Author: Michael Crichton
Page Count/Review Word Count: 516
I haven’t done the research to look into exactly when Michael Crichton died, but it can’t have been much longer after writing this one because it’s surprisingly recent. That’s a good thing, because one of my problems with the books of his that I’ve read recently was that the tech stuff in them was outdated and made the books feel super dated. That wasn’t the case here.
Conceptually, this book takes a look at genetics, genomics and gene editing, mixing that with some character and plot-driven stuff that mostly revolved around the ethics of gene experimentation. And of course, because Crichton has a habit of doing this, there were a bunch of talking animals in it. I’ve got to be honest, that stuff really challenge my suspension of disbelief, but what the hey. It was there, and that’s all we really need to say about it for now.
For the most part, this book can be classified as a techno-thriller, and so it had a lot in common with my own books, though Crichton and I have very different approaches to storytelling. It’s the kind of stuff that I nerd out on though, and so it was good to see Crichton doing something similar to the kind of thing that I like to do.
I also thought that the character work was pretty good, and it was certainly enough to keep me reading and wanting to know more about the people he’d created and the challenges and struggles that they were facing, both personally and professionally. They were well-rounded and believable, and it’s always interesting when the characters are facing a moral dilemma that you can wrap your head around.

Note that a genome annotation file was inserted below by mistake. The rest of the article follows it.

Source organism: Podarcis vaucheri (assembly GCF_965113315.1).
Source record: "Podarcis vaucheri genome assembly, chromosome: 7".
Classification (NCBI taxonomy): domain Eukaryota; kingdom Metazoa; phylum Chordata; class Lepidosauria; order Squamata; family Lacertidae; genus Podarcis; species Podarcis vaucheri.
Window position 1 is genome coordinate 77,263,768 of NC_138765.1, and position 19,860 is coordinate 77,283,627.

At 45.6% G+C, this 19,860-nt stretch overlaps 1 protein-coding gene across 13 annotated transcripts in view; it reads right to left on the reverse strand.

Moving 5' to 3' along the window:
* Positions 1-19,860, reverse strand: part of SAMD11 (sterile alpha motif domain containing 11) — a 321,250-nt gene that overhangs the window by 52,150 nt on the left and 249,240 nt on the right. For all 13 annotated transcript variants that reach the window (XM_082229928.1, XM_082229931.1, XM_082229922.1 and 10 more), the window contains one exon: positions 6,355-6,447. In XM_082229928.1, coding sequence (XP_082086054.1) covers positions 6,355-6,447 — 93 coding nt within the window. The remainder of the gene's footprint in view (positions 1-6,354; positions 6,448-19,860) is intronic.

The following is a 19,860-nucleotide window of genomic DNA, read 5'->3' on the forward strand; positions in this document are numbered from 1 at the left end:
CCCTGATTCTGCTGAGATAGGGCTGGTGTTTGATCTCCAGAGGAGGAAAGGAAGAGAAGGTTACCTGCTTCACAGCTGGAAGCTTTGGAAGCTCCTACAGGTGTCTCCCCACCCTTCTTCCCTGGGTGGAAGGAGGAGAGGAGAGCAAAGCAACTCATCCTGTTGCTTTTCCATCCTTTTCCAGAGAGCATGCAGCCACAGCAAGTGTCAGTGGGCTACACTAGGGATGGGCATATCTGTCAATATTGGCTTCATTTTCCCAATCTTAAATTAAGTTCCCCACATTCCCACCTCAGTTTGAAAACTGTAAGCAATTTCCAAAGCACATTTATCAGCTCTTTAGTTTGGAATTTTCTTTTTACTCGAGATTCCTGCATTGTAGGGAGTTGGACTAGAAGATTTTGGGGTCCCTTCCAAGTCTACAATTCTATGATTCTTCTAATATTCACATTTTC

Still, a lot of the science in it kind of stretches the limits of believability, even though it’s one of his more recent books and so it’s technically more up to date than his other stuff. I managed to soldier on through it and I think that the average reader might buy it, but it’s a bit like when Stephen King goes off on those weird supernatural tangents that leave you raising an eyebrow. King gets away with it because of the groundwork he puts into setting up whatever the supernatural equivalent of a magic system is. Crichton just about scrapes by.
But overall, I thought it was a pretty good read, and I particularly liked the little outro where he shares his conclusions on what he’s learned about gene editing and stuff through his research for the novel. It’s hard to not agree with him.
One of the cool things with this book is that Crichton doesn’t specifically tell you how to feel or what to think. Instead, he just uses the facts to build a narrative that highlights some of the issues, particularly around the idea of patenting genes. What you do with that information is up to you. And at least it never came across as preachy, which is always a bummer. And I’m glad.